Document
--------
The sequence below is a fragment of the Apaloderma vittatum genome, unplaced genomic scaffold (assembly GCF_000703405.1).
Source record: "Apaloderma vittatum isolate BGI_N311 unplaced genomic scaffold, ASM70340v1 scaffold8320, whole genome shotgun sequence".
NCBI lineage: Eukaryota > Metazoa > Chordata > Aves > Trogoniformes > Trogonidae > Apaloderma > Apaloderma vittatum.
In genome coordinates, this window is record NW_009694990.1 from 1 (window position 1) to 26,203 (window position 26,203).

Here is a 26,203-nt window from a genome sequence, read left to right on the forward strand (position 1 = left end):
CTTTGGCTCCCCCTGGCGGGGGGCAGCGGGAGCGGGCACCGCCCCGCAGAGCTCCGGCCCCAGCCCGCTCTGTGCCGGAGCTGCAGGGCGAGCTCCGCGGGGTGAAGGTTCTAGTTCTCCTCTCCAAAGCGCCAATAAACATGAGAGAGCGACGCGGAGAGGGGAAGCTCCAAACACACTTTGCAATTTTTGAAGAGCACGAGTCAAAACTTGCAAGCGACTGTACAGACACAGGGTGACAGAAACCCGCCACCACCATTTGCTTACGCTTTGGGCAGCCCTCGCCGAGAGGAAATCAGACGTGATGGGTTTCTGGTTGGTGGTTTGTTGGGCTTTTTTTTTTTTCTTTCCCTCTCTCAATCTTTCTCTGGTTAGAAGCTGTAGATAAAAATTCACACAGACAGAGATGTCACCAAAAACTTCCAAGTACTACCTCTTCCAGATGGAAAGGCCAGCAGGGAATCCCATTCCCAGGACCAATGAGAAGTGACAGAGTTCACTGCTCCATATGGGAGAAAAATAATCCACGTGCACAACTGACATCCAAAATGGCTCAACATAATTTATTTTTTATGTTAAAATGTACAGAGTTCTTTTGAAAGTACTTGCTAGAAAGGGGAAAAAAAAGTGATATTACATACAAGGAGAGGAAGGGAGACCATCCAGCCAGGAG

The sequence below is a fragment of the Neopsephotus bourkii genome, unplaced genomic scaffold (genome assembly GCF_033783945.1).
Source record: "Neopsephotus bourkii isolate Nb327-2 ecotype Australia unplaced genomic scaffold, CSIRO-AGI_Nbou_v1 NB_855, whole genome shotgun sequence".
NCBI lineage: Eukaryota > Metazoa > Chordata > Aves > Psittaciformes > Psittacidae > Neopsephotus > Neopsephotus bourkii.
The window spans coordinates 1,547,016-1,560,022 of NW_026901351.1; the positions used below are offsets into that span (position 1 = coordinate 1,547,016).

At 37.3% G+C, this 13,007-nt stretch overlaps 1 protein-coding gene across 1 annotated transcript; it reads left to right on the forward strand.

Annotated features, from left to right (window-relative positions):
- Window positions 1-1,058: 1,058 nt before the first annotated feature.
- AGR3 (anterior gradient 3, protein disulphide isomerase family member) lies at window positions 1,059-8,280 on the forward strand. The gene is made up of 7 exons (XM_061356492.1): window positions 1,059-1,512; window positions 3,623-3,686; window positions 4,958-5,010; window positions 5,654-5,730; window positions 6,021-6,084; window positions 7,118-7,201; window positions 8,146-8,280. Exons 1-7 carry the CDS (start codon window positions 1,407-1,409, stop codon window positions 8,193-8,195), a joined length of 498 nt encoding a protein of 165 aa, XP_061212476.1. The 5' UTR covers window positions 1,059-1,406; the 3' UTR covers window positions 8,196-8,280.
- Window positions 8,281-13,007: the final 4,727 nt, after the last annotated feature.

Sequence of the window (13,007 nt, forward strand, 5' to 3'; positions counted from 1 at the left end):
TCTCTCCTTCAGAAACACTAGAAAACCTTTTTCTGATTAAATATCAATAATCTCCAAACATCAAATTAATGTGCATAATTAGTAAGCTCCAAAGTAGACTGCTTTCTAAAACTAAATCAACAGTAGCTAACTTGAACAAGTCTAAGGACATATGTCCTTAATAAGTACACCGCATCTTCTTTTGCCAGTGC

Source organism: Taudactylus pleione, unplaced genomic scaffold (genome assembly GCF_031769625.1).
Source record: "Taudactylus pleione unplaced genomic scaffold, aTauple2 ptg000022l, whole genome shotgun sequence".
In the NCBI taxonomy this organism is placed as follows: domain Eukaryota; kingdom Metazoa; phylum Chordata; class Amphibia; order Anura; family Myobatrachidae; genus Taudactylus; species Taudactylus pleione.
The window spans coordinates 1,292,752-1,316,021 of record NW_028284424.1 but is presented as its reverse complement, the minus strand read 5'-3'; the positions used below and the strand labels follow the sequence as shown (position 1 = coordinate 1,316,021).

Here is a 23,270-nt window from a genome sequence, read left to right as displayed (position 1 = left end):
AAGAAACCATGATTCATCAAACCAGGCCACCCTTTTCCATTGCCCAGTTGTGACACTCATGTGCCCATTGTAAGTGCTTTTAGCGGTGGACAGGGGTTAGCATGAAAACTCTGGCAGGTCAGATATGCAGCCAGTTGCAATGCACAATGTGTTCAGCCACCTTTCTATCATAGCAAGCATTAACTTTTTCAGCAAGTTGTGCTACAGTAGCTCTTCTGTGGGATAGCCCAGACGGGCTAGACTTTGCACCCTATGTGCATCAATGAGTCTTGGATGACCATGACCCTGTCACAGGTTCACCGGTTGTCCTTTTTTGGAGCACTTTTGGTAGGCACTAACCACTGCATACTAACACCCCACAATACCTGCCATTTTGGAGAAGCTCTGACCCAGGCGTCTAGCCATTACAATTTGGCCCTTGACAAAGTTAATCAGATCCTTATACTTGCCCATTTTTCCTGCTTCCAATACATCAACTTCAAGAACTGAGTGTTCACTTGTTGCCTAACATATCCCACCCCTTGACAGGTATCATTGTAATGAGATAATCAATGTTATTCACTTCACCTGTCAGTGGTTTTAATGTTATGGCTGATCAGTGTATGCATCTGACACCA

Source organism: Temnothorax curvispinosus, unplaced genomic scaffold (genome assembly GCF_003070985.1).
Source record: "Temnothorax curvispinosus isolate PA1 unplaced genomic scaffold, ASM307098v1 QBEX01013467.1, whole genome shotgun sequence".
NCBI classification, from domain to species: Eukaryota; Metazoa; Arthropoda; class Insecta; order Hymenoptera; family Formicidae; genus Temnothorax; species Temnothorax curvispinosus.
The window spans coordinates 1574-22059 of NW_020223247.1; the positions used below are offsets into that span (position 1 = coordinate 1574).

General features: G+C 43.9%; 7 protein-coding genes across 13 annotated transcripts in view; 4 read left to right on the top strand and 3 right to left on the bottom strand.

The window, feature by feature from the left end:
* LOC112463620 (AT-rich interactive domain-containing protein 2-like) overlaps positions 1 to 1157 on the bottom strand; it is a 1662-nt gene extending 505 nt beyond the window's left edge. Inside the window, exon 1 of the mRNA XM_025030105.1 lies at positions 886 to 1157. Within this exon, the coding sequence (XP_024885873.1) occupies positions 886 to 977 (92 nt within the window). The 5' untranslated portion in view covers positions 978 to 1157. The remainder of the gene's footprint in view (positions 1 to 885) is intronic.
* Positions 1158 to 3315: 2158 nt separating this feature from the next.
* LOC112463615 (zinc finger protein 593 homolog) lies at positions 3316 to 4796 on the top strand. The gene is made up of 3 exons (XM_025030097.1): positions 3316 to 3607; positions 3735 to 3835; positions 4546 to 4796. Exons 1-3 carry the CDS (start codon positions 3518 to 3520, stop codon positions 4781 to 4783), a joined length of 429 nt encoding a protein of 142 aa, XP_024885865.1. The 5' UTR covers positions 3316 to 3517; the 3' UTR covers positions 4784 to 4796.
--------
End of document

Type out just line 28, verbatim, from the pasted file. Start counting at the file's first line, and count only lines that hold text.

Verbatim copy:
General features: G+C 43.9%; 7 protein-coding genes across 13 annotated transcripts in view; 4 read left to right on the top strand and 3 right to left on the bottom strand.